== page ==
Friday, February 28, 2014

India: Russian Tourist, 28, Severely Beaten by Indian Mob After Ignorantly Ringing a Sacred Bell in Goa

According to the UK's Daily Mail, Russian tourist Sergey Bogdanov, 28, was vacationing in India and is now recovering from serious injuries after he was reportedly beaten by an Indian mob in one of Goa's coastal villages. 
Bogdanov said the small village seemed “really peaceful” with friendly locals until he decided to visit a temple where he took a few pictures and saw a bell, which he rang.

“Apparently the bell is only rung on sacred days or when somebody dies, and before I knew it there was a mob rushing to the temple and I was dragged out onto the streets and kicked and beaten with sticks,” Bogdanov said.  

“Some monks dragged me away from the mob but they didn’t help me at all, and I had to make my own way to the local medical center where doctors who had heard about my apparently sacrilegious act also refused to help other than giving me a few bandages.”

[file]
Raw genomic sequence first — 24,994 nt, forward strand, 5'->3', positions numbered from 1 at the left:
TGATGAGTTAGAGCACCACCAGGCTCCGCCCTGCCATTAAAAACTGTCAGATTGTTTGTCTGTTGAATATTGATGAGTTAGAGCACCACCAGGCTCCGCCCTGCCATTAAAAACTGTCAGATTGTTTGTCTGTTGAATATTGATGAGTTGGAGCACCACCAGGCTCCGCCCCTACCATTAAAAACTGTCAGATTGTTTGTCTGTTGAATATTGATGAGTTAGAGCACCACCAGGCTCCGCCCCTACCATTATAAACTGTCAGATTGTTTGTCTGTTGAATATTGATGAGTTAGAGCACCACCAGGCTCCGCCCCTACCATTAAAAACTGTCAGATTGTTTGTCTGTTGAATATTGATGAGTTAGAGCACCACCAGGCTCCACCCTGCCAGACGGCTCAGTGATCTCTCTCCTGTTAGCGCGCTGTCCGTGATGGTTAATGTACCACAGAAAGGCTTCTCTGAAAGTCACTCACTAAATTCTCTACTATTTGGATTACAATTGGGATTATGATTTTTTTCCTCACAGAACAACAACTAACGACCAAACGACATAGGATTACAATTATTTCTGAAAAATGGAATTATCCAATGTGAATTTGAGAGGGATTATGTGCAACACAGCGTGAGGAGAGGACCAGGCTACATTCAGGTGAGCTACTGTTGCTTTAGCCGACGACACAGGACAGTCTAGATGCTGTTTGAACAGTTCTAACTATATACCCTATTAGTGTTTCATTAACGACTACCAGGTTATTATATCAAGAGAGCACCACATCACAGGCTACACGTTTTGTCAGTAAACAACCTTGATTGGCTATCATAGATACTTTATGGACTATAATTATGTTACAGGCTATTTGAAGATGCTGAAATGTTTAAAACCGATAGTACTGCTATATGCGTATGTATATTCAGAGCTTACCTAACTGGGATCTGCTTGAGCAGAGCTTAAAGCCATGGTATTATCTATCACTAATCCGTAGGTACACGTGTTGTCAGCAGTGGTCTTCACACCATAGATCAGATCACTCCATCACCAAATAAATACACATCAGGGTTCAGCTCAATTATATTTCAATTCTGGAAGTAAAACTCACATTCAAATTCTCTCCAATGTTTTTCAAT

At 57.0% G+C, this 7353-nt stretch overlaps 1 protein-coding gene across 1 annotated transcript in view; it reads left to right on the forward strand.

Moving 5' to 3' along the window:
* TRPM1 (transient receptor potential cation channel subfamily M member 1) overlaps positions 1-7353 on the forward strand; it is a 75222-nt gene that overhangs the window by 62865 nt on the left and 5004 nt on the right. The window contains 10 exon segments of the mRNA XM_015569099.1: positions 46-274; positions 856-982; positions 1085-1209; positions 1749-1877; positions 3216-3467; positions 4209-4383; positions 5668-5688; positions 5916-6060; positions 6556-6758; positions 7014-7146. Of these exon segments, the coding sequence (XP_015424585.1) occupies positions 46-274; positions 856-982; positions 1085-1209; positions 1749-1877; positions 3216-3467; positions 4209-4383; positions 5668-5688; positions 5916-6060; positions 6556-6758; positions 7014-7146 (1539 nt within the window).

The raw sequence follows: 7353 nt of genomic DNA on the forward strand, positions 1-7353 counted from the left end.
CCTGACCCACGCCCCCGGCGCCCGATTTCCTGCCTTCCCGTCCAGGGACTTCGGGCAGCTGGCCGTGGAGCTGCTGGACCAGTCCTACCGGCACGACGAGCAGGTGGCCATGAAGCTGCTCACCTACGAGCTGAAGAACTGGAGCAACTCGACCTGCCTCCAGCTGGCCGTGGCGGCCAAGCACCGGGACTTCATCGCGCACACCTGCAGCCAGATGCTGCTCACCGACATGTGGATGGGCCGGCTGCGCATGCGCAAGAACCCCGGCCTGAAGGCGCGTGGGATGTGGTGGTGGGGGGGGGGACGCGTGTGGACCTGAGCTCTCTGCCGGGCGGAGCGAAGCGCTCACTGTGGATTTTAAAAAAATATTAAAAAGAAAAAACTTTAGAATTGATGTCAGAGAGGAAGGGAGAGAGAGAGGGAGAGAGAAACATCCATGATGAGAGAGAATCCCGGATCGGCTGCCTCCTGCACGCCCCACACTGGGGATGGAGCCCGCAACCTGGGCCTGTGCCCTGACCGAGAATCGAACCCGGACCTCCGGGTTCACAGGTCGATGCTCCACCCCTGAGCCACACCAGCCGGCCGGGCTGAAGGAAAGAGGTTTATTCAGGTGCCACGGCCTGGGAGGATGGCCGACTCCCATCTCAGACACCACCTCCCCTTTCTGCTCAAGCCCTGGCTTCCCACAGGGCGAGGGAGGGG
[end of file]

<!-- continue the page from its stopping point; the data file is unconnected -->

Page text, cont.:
COMMENT: Bogdanov subsequently contacted his mother in Russia who immediately flew to Mandrem to help him and try to arrange for him to fly back to Russia where he can receive the medical attention he needs.

Bogdanov, who sustained disfiguring gashes and bruises to his face, has since appealed to Russian President Vladimir Putin with a video message and the Russian Embassy in New Delhi pleading for help to get him back home.

As is often said, when you know little of a foreign culture and particularly its religion, don't touch  or do anything and observe locals very carefully. Act or don't act as they do.

One of the downsides for all foreign visitors who travel abroad on a shoestring is in not having the funds or resources to seek competent medical treatment in a developing country and in returning to their home country.

Presumably, it is highly unlikely that former KGB colonel and present day Russian President Vladimir Putin will reveal his compassionate side by sending Mr. Bogdanov a return ticket.

Many foreign ministries, including the US Department of State, routinely enable their citizens to sign a promissory note indicating that they will repay a specific amount by a specific date, although such arrangements are not honored by all governments.